Modern businesses have been leveraging management information systems (MIS) to manage, order, organise and manipulate the gigabytes and masses of information generated for various purposes.
MIS helps businesses optimise business processes, address information needs of employees and various stakeholders and take informed strategic decisions.
However, budget allocation and monitoring issues can affect the efficacy of MIS. It has its advantages and disadvantages depending on organizational deployment and usage.
Management information systems have changed the dynamics of running businesses efficiently.
Decentralisation is one of the biggest advantages; it allows monitoring of operations at low levels and frees up resources for departmental managers to devote time to strategic activities. Coordination of specialised projects and activities is much better and decision makers in the organisation are aware of issues and problems in all departments. Another advantage of MIS is that it minimises information overload, which can be quite common with conventional businesses in the modern era.
MIS has to be designed and managed in such way that it aggregates information, monitors the company's activities and operations and enhances communication and collaboration among employees.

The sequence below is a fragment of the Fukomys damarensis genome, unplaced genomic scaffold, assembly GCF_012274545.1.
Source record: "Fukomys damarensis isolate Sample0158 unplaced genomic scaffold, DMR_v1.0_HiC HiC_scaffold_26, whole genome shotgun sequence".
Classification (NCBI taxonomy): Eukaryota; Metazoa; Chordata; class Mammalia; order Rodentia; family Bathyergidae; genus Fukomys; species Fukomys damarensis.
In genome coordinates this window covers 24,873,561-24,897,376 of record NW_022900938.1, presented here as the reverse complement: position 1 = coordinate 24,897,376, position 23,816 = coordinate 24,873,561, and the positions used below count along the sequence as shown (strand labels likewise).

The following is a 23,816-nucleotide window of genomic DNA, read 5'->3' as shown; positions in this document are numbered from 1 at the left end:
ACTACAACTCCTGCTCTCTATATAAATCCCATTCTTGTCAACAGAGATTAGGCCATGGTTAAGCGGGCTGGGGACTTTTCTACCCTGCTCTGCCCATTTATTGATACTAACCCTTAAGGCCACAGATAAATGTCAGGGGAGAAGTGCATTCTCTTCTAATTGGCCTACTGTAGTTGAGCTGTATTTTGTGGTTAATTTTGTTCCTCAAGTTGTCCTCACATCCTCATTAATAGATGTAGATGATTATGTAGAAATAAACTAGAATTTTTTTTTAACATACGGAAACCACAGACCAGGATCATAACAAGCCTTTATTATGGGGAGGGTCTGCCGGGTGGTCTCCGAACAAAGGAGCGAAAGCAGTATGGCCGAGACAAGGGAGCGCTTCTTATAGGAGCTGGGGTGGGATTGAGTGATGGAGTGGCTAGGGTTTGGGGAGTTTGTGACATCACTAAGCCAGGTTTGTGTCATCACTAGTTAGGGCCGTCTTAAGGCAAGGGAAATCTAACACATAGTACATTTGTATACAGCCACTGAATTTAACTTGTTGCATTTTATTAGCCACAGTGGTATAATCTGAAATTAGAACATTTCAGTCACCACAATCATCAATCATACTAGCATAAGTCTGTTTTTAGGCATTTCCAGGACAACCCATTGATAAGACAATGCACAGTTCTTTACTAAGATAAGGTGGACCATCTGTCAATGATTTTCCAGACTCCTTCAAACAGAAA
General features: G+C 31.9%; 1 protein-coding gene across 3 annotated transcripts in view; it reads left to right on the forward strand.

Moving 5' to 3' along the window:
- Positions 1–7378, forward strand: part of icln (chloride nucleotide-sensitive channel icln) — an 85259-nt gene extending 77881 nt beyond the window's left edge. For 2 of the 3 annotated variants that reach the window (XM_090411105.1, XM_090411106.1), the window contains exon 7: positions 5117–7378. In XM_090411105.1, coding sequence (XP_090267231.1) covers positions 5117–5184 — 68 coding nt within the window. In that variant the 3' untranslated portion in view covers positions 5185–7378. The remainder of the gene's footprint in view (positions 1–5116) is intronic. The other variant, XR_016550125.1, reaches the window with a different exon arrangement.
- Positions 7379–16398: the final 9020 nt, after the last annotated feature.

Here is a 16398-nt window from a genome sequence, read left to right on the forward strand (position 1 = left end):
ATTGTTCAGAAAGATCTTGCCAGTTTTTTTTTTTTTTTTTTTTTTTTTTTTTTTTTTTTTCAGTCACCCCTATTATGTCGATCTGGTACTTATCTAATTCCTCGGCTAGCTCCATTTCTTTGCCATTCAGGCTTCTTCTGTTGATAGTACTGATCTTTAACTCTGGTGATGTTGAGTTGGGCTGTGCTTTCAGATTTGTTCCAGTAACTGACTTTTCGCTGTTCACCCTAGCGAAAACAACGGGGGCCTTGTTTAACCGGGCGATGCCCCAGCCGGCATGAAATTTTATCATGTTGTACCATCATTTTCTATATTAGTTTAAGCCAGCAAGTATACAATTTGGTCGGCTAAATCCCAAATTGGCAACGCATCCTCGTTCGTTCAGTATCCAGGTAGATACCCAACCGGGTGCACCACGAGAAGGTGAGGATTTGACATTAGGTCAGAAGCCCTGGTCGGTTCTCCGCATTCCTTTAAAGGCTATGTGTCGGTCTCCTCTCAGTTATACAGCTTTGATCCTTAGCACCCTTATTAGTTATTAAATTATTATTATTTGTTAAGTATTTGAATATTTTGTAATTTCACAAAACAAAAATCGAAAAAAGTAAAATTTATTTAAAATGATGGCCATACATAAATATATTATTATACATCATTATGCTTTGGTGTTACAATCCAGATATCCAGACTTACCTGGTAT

This ensures better planning for all activities and better ways to measure performance, manage resources and facilitate compliance with industry and government regulations. Control helps in forecasting, preparing accurate budgets and providing the tools and vital information to employees, top management and business partners.
The purpose of MIS is to generate synthesised and processed information from computerised/automated and certain manual systems.
Information distribution to all levels of corporate managers, professionals and key executives becomes quite seamless with streamlined MIS. Managers are able to make quick, timely and informed decisions. Top management and board members can take strategic decisions, plan future growth and business expansion activities based on the data and information generated by MIS.
Depending on organisation deployment, usage and extraneous factors, some disadvantages related to Management Information Systems can come to the fore. Allocation of budgets for MIS upgrades, modifications and other revisions can be quite tricky at times. If budgets are not allocated uniformly or as per immediate requirements, key functionalities might get effected and benefits might not be realised consistently. Integration issues with legacy systems can affect the quality of output and vital business intelligence reports.
Change in management, exits or departures of department managers and other senior executives has a broad effect on the working and monitoring of certain organisation practices including MIS systems. Since MIS is a critical component of an organisation's risk management strategy and allied systems, constant monitoring is necessary to ensure its effectiveness. Quality of inputs into MIS needs to be monitored; otherwise consistency in the quality of data and information generated gets effected. Managers are not able to direct business, operational and decision-making activities with the requisite flexibility.